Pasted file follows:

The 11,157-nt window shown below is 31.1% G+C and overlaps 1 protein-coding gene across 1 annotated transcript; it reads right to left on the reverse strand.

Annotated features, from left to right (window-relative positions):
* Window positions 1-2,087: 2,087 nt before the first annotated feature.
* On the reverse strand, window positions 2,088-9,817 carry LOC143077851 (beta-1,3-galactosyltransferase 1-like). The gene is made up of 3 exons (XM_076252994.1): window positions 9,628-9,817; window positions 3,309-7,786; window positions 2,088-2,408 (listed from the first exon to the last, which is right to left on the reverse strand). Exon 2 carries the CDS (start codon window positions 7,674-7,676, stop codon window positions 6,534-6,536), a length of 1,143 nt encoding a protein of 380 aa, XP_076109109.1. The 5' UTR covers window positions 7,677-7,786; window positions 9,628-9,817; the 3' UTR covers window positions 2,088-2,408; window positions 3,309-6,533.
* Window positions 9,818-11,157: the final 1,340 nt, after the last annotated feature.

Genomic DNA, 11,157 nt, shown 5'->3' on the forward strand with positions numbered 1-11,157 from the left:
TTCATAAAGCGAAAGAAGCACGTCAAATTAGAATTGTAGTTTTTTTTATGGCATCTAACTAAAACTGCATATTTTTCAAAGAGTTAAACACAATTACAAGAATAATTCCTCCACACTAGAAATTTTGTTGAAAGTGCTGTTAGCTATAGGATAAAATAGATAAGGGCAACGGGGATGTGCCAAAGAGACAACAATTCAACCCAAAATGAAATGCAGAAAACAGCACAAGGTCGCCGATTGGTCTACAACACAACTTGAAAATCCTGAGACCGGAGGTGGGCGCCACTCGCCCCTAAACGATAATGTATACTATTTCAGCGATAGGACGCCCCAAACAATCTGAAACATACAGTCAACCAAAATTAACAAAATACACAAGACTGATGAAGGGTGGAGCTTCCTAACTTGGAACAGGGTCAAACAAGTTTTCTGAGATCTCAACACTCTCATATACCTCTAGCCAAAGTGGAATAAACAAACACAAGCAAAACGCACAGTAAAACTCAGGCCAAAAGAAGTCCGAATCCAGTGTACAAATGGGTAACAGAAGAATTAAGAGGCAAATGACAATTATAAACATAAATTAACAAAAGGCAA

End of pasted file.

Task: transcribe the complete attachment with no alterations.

The 11,157-nt window shown below is 31.1% G+C and overlaps 1 protein-coding gene across 1 annotated transcript; it reads right to left on the reverse strand.

Annotated features, from left to right (window-relative positions):
* Window positions 1-2,087: 2,087 nt before the first annotated feature.
* On the reverse strand, window positions 2,088-9,817 carry LOC143077851 (beta-1,3-galactosyltransferase 1-like). The gene is made up of 3 exons (XM_076252994.1): window positions 9,628-9,817; window positions 3,309-7,786; window positions 2,088-2,408 (listed from the first exon to the last, which is right to left on the reverse strand). Exon 2 carries the CDS (start codon window positions 7,674-7,676, stop codon window positions 6,534-6,536), a length of 1,143 nt encoding a protein of 380 aa, XP_076109109.1. The 5' UTR covers window positions 7,677-7,786; window positions 9,628-9,817; the 3' UTR covers window positions 2,088-2,408; window positions 3,309-6,533.
* Window positions 9,818-11,157: the final 1,340 nt, after the last annotated feature.

Genomic DNA, 11,157 nt, shown 5'->3' on the forward strand with positions numbered 1-11,157 from the left:
TTCATAAAGCGAAAGAAGCACGTCAAATTAGAATTGTAGTTTTTTTTATGGCATCTAACTAAAACTGCATATTTTTCAAAGAGTTAAACACAATTACAAGAATAATTCCTCCACACTAGAAATTTTGTTGAAAGTGCTGTTAGCTATAGGATAAAATAGATAAGGGCAACGGGGATGTGCCAAAGAGACAACAATTCAACCCAAAATGAAATGCAGAAAACAGCACAAGGTCGCCGATTGGTCTACAACACAACTTGAAAATCCTGAGACCGGAGGTGGGCGCCACTCGCCCCTAAACGATAATGTATACTATTTCAGCGATAGGACGCCCCAAACAATCTGAAACATACAGTCAACCAAAATTAACAAAATACACAAGACTGATGAAGGGTGGAGCTTCCTAACTTGGAACAGGGTCAAACAAGTTTTCTGAGATCTCAACACTCTCATATACCTCTAGCCAAAGTGGAATAAACAAACACAAGCAAAACGCACAGTAAAACTCAGGCCAAAAGAAGTCCGAATCCAGTGTACAAATGGGTAACAGAAGAATTAAGAGGCAAATGACAATTATAAACATAAATTAACAAAAGGCAA